Texchange system moves the motor out of the electric vehicle
There are already concepts that would see electric vehicles draw power from cables in the road, thus freeing those vehicles up from lugging around heavy batteries. British firm Texchange, however, is going a step farther – it's developing a system where the motor is in the "road," too.
The company ultimately hopes to see the technology used for mass rapid transit in developing nations, although its more immediate application could be in mine carts. It's based around synchronous linear electric motors.
In a regular cylindrical electric motor, a magnet-equipped rotor spins within a magnetic field-generating stator (that's the part with the copper coils in it). A linear electric motor is sort of like a regular one, except it's "unrolled" to form a slab. The stator is now flat, and the rotor likewise now takes the form of a flat reaction plate. Instead of spinning, the reaction plate shoots across the stator, from one end to the other.
By synchronizing a series of those motors laid end-to-end along a track, a reaction plate could be made to "surf" a traveling magnetic wave all the way down that track in the same way as some maglev trains – but without the levitation. Attach that plate to the underside of a mine cart, and you get a motorless moving cart. Additionally, multiple carts could be made to move independently on one track at the same time, going in either direction and at different speeds.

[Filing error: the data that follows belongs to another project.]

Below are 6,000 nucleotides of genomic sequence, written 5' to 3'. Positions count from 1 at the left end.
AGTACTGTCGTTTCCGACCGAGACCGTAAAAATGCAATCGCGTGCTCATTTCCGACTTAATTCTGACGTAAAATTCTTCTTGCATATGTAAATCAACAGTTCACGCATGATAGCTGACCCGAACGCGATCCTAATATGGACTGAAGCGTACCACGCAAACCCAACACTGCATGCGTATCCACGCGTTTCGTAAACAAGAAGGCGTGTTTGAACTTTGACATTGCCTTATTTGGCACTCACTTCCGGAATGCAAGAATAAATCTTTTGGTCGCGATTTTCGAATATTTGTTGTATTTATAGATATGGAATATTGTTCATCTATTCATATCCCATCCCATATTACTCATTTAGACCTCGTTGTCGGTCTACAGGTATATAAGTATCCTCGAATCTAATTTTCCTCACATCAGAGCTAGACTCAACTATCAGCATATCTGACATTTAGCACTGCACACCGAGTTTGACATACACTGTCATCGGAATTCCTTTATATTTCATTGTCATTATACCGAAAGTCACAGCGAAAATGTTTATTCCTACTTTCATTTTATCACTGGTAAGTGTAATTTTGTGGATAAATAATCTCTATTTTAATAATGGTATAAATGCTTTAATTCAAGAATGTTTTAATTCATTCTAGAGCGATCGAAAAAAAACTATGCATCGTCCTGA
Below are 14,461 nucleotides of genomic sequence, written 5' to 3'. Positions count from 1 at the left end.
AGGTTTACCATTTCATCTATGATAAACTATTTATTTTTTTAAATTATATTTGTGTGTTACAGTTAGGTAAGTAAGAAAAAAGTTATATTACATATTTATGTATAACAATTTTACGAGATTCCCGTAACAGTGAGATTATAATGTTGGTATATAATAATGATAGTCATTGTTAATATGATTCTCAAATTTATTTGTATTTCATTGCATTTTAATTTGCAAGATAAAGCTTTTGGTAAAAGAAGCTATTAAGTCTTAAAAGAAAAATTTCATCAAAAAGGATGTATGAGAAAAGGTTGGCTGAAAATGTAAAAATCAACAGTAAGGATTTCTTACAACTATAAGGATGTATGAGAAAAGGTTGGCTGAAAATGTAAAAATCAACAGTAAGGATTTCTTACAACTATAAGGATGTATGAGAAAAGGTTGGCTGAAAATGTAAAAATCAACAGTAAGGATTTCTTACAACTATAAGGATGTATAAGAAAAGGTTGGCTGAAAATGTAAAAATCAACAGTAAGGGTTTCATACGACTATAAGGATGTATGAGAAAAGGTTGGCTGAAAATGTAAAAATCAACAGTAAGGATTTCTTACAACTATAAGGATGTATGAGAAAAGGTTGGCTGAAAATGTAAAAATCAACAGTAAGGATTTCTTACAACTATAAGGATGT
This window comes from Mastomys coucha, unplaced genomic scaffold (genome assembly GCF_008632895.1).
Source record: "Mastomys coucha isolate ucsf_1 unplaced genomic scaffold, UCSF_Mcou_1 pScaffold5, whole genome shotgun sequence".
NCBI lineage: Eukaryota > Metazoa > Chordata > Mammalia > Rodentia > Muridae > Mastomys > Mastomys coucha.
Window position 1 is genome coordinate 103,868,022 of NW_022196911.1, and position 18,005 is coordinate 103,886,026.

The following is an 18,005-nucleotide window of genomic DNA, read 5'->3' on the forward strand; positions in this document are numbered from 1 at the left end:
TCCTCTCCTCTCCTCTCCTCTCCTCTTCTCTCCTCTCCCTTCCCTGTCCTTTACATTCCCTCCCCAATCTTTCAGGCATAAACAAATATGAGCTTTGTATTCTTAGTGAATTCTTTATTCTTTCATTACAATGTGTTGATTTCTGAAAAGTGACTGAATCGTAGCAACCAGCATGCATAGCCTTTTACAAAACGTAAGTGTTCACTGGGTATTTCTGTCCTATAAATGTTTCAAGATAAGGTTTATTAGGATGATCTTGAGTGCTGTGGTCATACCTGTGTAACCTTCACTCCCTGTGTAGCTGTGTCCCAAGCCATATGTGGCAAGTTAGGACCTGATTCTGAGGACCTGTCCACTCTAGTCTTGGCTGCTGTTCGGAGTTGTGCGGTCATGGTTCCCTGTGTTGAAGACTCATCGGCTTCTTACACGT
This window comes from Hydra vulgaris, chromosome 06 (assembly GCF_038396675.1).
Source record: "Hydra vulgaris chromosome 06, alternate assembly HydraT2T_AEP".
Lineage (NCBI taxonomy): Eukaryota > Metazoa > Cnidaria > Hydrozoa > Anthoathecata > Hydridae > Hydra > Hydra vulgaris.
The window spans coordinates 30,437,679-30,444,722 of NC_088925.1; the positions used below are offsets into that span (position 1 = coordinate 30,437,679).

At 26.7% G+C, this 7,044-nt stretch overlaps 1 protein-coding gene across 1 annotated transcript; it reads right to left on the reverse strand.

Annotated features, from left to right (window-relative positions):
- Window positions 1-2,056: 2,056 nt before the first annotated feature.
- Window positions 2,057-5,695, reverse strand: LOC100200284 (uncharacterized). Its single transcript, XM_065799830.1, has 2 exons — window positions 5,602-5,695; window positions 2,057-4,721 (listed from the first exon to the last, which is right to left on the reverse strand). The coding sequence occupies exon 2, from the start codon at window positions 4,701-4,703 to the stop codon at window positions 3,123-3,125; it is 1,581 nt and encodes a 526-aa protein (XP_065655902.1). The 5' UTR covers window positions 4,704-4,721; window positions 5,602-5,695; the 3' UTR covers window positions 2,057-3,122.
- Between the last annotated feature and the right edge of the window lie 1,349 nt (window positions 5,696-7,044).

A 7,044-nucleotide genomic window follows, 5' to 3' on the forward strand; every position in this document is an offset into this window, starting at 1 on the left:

According to Texchange, not only should the system be more energy-efficient than using heavier motor-equipped carts, but it should also be more reliable, more robust, and allow for the climbing of gradients of over 20 percent. It could conceivably even be used in cable-less elevators.
Texchange managing director Rupert Cruise tells us that the company is currently building a demonstration model with a manufacturing partner in Leicester.